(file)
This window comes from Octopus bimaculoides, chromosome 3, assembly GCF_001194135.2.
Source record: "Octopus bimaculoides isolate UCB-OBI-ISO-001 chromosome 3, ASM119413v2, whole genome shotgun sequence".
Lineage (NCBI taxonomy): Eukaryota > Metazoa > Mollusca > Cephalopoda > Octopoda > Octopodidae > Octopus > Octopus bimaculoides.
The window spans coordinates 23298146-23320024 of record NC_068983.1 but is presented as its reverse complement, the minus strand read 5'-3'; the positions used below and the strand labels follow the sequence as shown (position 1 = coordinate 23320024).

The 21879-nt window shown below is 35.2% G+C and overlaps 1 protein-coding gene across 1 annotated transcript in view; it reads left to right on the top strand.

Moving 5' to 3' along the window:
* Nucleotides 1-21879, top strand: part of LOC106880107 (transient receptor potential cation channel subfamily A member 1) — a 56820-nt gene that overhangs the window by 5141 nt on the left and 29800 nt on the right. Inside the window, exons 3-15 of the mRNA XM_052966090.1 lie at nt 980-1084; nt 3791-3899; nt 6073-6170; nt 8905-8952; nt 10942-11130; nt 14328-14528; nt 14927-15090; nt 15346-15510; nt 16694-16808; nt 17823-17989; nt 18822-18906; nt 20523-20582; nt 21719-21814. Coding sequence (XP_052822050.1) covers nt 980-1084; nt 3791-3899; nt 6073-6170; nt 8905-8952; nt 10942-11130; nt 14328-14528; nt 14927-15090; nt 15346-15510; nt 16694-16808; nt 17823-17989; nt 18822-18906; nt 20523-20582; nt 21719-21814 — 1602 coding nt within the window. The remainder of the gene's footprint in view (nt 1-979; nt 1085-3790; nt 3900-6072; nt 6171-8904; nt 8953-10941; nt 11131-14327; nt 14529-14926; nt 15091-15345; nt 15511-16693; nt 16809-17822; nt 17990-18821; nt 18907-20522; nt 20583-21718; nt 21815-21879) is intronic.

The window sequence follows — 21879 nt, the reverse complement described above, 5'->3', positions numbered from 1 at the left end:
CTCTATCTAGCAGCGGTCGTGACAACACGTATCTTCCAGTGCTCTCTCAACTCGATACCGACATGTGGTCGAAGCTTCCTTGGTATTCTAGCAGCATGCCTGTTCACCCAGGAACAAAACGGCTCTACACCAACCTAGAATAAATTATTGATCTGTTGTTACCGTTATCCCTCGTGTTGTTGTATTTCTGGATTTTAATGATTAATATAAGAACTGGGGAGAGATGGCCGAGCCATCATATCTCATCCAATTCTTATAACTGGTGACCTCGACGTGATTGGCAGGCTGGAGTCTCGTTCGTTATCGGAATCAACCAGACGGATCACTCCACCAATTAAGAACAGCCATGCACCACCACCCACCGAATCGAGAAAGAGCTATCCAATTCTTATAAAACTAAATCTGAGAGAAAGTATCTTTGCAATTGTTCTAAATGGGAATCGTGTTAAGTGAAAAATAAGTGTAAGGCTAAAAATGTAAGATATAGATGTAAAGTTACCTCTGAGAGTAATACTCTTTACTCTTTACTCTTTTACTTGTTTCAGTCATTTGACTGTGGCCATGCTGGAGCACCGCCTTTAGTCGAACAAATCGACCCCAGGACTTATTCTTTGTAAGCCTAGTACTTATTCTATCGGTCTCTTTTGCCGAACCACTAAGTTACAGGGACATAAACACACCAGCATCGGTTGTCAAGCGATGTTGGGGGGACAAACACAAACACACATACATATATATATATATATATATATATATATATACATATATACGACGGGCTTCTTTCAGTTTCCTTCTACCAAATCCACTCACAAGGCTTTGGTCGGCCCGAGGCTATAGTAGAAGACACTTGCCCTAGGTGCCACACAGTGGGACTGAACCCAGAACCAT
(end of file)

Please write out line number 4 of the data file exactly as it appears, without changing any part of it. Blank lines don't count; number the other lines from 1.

The window spans coordinates 23298146-23320024 of record NC_068983.1 but is presented as its reverse complement, the minus strand read 5'-3'; the positions used below and the strand labels follow the sequence as shown (position 1 = coordinate 23320024).